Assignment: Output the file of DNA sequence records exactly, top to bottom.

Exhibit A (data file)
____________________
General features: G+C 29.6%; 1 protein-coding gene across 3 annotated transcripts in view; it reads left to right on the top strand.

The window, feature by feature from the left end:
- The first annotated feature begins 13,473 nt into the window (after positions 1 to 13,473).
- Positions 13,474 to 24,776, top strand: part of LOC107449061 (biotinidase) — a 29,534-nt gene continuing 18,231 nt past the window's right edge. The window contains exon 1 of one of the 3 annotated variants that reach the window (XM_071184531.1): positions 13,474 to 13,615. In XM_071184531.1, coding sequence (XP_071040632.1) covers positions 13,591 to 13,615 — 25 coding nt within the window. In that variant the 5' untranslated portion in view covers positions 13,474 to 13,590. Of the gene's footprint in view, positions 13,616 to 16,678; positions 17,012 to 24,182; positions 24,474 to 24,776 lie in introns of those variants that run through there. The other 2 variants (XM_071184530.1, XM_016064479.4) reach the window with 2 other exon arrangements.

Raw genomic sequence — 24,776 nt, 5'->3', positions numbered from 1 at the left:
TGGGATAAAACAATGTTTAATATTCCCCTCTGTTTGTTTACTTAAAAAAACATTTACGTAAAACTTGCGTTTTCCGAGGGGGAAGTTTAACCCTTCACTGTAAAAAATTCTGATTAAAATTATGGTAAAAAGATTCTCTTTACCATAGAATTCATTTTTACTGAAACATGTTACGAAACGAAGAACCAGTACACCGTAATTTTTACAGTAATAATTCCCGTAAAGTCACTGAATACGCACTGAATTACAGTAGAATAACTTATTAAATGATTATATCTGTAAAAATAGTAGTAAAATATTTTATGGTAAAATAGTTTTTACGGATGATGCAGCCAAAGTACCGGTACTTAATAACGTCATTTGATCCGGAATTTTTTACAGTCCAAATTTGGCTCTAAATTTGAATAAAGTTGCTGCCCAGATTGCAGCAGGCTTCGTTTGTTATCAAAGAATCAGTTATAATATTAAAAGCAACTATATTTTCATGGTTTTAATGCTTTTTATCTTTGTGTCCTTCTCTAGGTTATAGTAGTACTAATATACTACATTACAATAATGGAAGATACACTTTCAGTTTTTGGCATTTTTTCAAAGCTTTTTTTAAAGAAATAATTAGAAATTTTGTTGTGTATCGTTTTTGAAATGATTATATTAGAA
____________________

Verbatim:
General features: G+C 29.6%; 1 protein-coding gene across 3 annotated transcripts in view; it reads left to right on the top strand.

The window, feature by feature from the left end:
- The first annotated feature begins 13,473 nt into the window (after positions 1 to 13,473).
- Positions 13,474 to 24,776, top strand: part of LOC107449061 (biotinidase) — a 29,534-nt gene continuing 18,231 nt past the window's right edge. The window contains exon 1 of one of the 3 annotated variants that reach the window (XM_071184531.1): positions 13,474 to 13,615. In XM_071184531.1, coding sequence (XP_071040632.1) covers positions 13,591 to 13,615 — 25 coding nt within the window. In that variant the 5' untranslated portion in view covers positions 13,474 to 13,590. Of the gene's footprint in view, positions 13,616 to 16,678; positions 17,012 to 24,182; positions 24,474 to 24,776 lie in introns of those variants that run through there. The other 2 variants (XM_071184530.1, XM_016064479.4) reach the window with 2 other exon arrangements.

Raw genomic sequence — 24,776 nt, 5'->3', positions numbered from 1 at the left:
TGGGATAAAACAATGTTTAATATTCCCCTCTGTTTGTTTACTTAAAAAAACATTTACGTAAAACTTGCGTTTTCCGAGGGGGAAGTTTAACCCTTCACTGTAAAAAATTCTGATTAAAATTATGGTAAAAAGATTCTCTTTACCATAGAATTCATTTTTACTGAAACATGTTACGAAACGAAGAACCAGTACACCGTAATTTTTACAGTAATAATTCCCGTAAAGTCACTGAATACGCACTGAATTACAGTAGAATAACTTATTAAATGATTATATCTGTAAAAATAGTAGTAAAATATTTTATGGTAAAATAGTTTTTACGGATGATGCAGCCAAAGTACCGGTACTTAATAACGTCATTTGATCCGGAATTTTTTACAGTCCAAATTTGGCTCTAAATTTGAATAAAGTTGCTGCCCAGATTGCAGCAGGCTTCGTTTGTTATCAAAGAATCAGTTATAATATTAAAAGCAACTATATTTTCATGGTTTTAATGCTTTTTATCTTTGTGTCCTTCTCTAGGTTATAGTAGTACTAATATACTACATTACAATAATGGAAGATACACTTTCAGTTTTTGGCATTTTTTCAAAGCTTTTTTTAAAGAAATAATTAGAAATTTTGTTGTGTATCGTTTTTGAAATGATTATATTAGAA